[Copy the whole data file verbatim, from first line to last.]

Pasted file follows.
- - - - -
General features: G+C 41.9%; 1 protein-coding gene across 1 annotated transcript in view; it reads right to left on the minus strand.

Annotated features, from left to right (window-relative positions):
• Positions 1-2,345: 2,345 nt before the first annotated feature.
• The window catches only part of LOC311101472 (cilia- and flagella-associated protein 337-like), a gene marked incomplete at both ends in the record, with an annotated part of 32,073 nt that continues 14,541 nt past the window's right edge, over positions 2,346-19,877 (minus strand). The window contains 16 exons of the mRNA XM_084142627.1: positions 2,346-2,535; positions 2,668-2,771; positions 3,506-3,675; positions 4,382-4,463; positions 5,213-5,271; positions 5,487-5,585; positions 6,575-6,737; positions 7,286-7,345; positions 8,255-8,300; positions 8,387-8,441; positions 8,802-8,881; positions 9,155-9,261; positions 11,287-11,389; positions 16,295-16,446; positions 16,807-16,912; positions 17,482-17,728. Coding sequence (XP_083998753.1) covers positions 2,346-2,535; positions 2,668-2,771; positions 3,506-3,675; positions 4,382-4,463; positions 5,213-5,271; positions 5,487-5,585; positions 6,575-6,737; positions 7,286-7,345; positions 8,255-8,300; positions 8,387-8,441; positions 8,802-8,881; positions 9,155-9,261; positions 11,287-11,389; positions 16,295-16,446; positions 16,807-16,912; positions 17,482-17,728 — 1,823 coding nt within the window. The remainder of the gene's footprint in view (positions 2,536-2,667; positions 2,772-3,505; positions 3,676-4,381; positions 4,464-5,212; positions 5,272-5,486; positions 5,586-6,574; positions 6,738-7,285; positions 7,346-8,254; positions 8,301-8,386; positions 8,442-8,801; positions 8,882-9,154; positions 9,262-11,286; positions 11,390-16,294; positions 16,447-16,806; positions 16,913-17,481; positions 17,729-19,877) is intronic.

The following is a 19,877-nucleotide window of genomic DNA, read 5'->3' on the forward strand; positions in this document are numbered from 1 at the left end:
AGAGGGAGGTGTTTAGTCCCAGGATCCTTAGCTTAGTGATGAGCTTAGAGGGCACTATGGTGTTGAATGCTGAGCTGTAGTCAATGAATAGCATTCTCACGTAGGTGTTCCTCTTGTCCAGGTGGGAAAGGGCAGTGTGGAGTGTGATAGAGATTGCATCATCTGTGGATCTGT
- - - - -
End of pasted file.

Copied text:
General features: G+C 41.9%; 1 protein-coding gene across 1 annotated transcript in view; it reads right to left on the minus strand.

Annotated features, from left to right (window-relative positions):
• Positions 1-2,345: 2,345 nt before the first annotated feature.
• The window catches only part of LOC311101472 (cilia- and flagella-associated protein 337-like), a gene marked incomplete at both ends in the record, with an annotated part of 32,073 nt that continues 14,541 nt past the window's right edge, over positions 2,346-19,877 (minus strand). The window contains 16 exons of the mRNA XM_084142627.1: positions 2,346-2,535; positions 2,668-2,771; positions 3,506-3,675; positions 4,382-4,463; positions 5,213-5,271; positions 5,487-5,585; positions 6,575-6,737; positions 7,286-7,345; positions 8,255-8,300; positions 8,387-8,441; positions 8,802-8,881; positions 9,155-9,261; positions 11,287-11,389; positions 16,295-16,446; positions 16,807-16,912; positions 17,482-17,728. Coding sequence (XP_083998753.1) covers positions 2,346-2,535; positions 2,668-2,771; positions 3,506-3,675; positions 4,382-4,463; positions 5,213-5,271; positions 5,487-5,585; positions 6,575-6,737; positions 7,286-7,345; positions 8,255-8,300; positions 8,387-8,441; positions 8,802-8,881; positions 9,155-9,261; positions 11,287-11,389; positions 16,295-16,446; positions 16,807-16,912; positions 17,482-17,728 — 1,823 coding nt within the window. The remainder of the gene's footprint in view (positions 2,536-2,667; positions 2,772-3,505; positions 3,676-4,381; positions 4,464-5,212; positions 5,272-5,486; positions 5,586-6,574; positions 6,738-7,285; positions 7,346-8,254; positions 8,301-8,386; positions 8,442-8,801; positions 8,882-9,154; positions 9,262-11,286; positions 11,390-16,294; positions 16,447-16,806; positions 16,913-17,481; positions 17,729-19,877) is intronic.

The following is a 19,877-nucleotide window of genomic DNA, read 5'->3' on the forward strand; positions in this document are numbered from 1 at the left end:
AGAGGGAGGTGTTTAGTCCCAGGATCCTTAGCTTAGTGATGAGCTTAGAGGGCACTATGGTGTTGAATGCTGAGCTGTAGTCAATGAATAGCATTCTCACGTAGGTGTTCCTCTTGTCCAGGTGGGAAAGGGCAGTGTGGAGTGTGATAGAGATTGCATCATCTGTGGATCTGT